Olly Writes

Woodwork, writing, walks, DIY and more!

Day Two on the Desk

I’ve probably said this before but, it really never seizes to amaze me just how long even a ‘simple’ pine project can take to make! You visualise all the basic things but, in spite of the training I’ve had in making furniture, I easily forget some of the necessary practices – like sanding to remove machining marks. I do sometimes wish I had a drum sander to simply send boards through as I seem to be going through 120g 4in wide sanding belts at an alarming rate. Pine is sticky stuff with all the resins and that doesn’t help. Really, I should be looking to use 80g for all the donkey work (that would explain why I haven’t so many 80g belts left but, I’m now down to my final 120g belt in the box…).

Plenty has been going over the weekend and, if I were to update it all in this single post, you’d still be reading it by the time I leave for work tomorrow morning (once I’d finished writing it!). So, in this post, I’ll just update you on Saturday’s events, with Sunday’s efforts to follow tomorrow (I’m secretly hoping to have this finished-or-very-close by next weekend…!).

It’s easy, when you’re working with a number of near-identically sized components, to get yourself in a muddle. That’s why I like to label individual parts (above) with a soft pencil.

To cut two cleats to sit on the underside of the top, I made two rip cuts down a length of 3x1in, threw away the middle strip and finished them at 25x16mm. Yep, you can see splashes of rust on the bandsaw table again (damn the recent weather!). These will fit almost flush with the ends of the top and there’ll be another 25mm gap before the legs and stiles. Ideally, this’ll provide a finger grip for lifting and, although they’re not too thick, I’m hoping they’ll help to keep the top flat once fixed (at the very least, they’ll increase its visual thickness from certain angles).

All the gluing up for the top panel was complete and, to save on clamps and space, I cramped both ‘legs’ together in the same cramps. There is plenty of excess running out of the joins, as you can see. Normally, I would never apply glue to both surfaces but, as I’ve started catching up with the New Yankee Workshop again recently, I think this is all of Norm’s doing!! πŸ˜€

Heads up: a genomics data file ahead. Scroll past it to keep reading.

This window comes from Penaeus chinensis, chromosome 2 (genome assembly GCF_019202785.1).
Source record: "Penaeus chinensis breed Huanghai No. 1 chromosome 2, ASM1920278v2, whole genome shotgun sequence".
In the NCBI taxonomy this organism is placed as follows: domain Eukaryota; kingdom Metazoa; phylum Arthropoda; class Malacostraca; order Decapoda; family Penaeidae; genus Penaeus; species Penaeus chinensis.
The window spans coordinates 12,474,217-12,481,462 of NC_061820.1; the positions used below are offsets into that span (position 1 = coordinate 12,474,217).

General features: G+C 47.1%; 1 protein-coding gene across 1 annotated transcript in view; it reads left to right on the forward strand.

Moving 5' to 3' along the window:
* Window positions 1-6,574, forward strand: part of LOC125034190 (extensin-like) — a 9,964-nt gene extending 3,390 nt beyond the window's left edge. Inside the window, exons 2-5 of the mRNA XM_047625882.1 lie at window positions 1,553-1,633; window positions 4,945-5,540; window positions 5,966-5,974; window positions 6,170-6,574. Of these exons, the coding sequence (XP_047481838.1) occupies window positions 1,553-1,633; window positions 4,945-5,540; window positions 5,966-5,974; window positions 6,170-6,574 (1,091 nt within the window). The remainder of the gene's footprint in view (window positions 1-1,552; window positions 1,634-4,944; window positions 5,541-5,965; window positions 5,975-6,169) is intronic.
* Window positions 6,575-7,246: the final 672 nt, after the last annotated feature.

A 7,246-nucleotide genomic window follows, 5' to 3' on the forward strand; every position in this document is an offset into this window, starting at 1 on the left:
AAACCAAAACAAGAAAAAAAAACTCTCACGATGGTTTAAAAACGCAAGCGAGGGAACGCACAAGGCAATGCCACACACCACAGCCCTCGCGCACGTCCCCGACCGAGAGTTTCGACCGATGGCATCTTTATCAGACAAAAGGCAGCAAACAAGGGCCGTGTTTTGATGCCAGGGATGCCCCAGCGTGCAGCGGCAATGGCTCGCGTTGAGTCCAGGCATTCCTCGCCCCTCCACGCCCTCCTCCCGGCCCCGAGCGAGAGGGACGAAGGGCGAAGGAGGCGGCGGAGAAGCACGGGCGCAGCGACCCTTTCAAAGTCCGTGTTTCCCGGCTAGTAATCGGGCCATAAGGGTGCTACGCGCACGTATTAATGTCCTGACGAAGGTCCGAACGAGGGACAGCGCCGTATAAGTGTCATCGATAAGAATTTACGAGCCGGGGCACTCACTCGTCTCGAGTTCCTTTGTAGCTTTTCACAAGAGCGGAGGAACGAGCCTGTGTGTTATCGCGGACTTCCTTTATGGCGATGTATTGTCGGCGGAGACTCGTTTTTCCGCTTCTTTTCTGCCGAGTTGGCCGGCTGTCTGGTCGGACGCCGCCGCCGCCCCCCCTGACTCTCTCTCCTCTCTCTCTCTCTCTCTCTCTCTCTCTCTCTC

You’ll notice above that there was a definite discrepancy between two of the boards used for one of the ‘legs’. So, even when you buy PAR timber, it’s important to be aware that dimensions can vary from one to the next (for this reason, I sent all my leg-frame components through the thicknesser, finishing at 19mm).

As I mentioned at the top of this post, my belt sander’s been getting a thorough workout on this job! Pencil marks help to show where I have and haven’t been, in order to keep things as flat as possible.

I decided I would join the back legs in to the fixed top with a bare-face-tongue and groove joint and I used my router with a 3/8in cutter (and a pine straight-edge, double-sided-taped in place) to cut two housings to a depth of 8mm.

They came out a bit ‘fluffy’ around the edges but, that can happy with many timbers using only a twin-flute cutter, not only pine. Using a spiral-fluted bit may improve things.

There were several other methods I could’ve used to form a tongue on the top end of each leg but, I stuck with my hand-held router and fitted the side fence; simply because I couldn’t be bothered to clear-off and setup my router table, even though it had the best bit for the job fitted! πŸ˜›

A quick dry-fit and I was very nearly ready for bed – after a good start in the morning with all the gluing up, I’d lost my motivation by lunchtime and so, spent a very lazy, down-beat afternoon away out of the workshop… πŸ˜›

One final point for today that I consider to be worth noting…

Is my mitre saw’s blade dull?

Whenever I cross-cut materials on my sliding mitre saw, I like to make a shallow scoring cut first (on the pull-stroke), before plunging down and pushing the blade back through the material, towards the fence and completing the cut. This scoring-action helps to minimise breakout and chipping on the upper face [I did a video on this somewhere]. But, I noticed a few months ago that it’s leaving a very fine rebate on the ends of my timber – does this suggest that my saw blade needs sharpening?

That’s all I got done in a few hours on a long, hot Saturday – and, yes, I did spend a lot of that time sanding this pine. More to follow tomorrow evening! πŸ™‚

Thanks for reading.

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